|Occupation||Thomas Phelan Chair, Rensselaer Polytechnic Institute|
|Spouse(s)||Gail P. Stuart|
Langdon Winner was born in San Luis Obispo, California on August 7, 1944. He received his B.A. in 1966, M.A. in 1967 and Ph.D. in 1973, all in political science at the University of California, Berkeley. His primary focus was political theory.
He has been a professor at Leiden, MIT, University of California, Los Angeles and at the University of California, Santa Cruz. Since 1985 he has been at the Rensselaer Polytechnic Institute; he was a visiting professor at Harvey Mudd College (2000) and Colgate University (2001). In 2010 he was a Fulbright Fellow visiting the Universidad Complutense in Madrid.
In 1980 Winner proposed that technologies embody social relations, i.e. power. To the question he poses "Do Artifacts Have Politics?", Winner identifies two ways in which artifacts can have politics. The first, involving technical arrangements and social order, concerns how the invention, design, or arrangement of artifacts or the larger system becomes a mechanism for settling the affairs of a community. This way "transcends the simple categories of 'intended' and 'unintended' altogether", representing "instances in which the very process of technical development is so thoroughly biased in a particular direction that it regularly produces results heralded as wonderful breakthroughs by some social interests and crushing setbacks by others" (Winner, p. 25-6, 1999). It implies that the process of technological development is critical in determining the politics of an artifact; hence the importance of incorporating all stakeholders in it. (Determining who the stakeholders are and how to incorporate them are other questions entirely.)
The second way in which artifacts can have politics refers to artifacts that correlate with particular kinds of political relationships, which Winner refers to as inherently political artifacts (Winner, p. 22, 1999). He distinguishes between two types of inherently political artifacts: those that require a particular sociological system and those that are strongly compatible with a particular sociological system (Winner, p. 29, 1999). A further distinction is made between conditions internal to the workings of a given technical system and those that are external to it (Winner, p. 33, 1999). This second way in which artifacts can have politics can be further articulated as consisting of four 'types' of artifacts: those requiring a particular internal sociological system, those compatible with a particular internal sociological system, those requiring a particular external sociological system, and those compatible with a particular external sociological system.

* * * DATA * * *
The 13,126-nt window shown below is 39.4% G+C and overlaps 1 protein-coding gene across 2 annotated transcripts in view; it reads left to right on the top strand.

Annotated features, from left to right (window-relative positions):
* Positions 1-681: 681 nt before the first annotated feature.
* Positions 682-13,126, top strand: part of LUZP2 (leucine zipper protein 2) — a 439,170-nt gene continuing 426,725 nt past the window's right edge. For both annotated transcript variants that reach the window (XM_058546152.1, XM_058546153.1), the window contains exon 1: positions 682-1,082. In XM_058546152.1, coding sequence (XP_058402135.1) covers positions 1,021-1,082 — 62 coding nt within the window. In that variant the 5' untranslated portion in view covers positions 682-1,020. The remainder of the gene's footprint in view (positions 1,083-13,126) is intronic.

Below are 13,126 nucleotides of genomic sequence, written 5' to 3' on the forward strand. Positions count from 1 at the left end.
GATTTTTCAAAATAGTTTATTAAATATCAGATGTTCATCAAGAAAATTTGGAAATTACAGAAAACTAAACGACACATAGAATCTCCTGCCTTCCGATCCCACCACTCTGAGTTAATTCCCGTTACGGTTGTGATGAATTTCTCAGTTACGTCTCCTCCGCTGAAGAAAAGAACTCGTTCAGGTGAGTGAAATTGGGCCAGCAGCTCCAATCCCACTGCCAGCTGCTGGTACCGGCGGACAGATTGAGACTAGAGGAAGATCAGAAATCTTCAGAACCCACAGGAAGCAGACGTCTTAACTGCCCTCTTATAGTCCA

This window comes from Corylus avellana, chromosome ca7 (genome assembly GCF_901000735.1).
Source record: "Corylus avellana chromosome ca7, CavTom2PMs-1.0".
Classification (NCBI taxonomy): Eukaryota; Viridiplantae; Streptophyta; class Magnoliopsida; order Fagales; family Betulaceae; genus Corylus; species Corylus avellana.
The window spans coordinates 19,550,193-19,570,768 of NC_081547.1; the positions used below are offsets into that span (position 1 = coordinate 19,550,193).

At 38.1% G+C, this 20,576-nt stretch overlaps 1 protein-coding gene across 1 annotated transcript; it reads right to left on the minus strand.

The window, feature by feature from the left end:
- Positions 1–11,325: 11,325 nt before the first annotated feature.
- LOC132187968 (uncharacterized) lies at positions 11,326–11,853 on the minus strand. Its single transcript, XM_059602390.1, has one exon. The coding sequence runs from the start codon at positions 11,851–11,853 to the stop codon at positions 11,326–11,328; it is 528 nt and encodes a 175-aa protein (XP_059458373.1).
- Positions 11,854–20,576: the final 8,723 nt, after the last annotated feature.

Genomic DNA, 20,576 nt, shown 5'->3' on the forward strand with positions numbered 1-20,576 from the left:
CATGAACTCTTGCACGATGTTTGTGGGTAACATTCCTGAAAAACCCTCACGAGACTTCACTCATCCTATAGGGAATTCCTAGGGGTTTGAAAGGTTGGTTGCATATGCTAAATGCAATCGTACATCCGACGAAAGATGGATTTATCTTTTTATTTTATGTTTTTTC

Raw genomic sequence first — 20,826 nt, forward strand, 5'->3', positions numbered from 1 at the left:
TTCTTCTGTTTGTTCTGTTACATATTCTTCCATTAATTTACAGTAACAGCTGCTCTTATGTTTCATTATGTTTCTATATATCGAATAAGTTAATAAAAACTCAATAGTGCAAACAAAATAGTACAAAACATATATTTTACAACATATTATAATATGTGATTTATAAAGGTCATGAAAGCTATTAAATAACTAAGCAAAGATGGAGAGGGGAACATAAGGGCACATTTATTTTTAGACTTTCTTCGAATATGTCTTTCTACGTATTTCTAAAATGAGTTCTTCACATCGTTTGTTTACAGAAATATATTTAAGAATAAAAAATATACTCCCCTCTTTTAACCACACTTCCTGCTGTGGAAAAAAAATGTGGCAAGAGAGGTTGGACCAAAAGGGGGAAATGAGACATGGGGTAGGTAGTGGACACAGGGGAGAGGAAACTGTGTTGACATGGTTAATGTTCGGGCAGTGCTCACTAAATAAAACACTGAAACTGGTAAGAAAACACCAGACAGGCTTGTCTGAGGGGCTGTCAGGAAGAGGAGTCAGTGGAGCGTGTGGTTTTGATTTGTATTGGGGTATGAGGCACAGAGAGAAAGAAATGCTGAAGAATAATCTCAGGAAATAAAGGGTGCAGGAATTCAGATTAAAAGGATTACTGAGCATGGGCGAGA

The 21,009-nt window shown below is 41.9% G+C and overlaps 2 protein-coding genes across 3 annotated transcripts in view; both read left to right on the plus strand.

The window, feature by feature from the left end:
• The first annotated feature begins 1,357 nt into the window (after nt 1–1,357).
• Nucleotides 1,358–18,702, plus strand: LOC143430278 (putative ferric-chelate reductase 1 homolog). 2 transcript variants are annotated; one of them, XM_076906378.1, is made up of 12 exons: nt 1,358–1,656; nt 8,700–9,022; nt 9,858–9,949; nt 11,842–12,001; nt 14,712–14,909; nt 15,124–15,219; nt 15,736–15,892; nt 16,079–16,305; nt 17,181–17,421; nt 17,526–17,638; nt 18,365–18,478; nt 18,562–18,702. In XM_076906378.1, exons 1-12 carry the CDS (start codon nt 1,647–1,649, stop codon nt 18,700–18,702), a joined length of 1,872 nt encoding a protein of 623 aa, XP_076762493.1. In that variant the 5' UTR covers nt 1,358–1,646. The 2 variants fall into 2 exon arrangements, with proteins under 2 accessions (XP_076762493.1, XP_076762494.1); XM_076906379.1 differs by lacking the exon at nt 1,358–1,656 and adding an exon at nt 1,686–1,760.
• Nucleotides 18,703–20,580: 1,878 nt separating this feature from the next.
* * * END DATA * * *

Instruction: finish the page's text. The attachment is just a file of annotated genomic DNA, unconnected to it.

Winner contributed piano and backing vocals to the hoax album The Masked Marauders created by Rolling Stone. He also played piano on "Church Key" by The Revels. Winner is also notable for having written a negative review of one of the most critically acclaimed albums of the 1970's, Neil Young's After the Gold Rush.
Over the years one focus of Winner's criticism has been the excessive use of technologies in the classroom, both in K-12 schools and higher education. Winner's critique is well explained in his article "Information Technology and Educational Amnesia," and expressed in his satirical lecture, "The Automatic Professor Machine."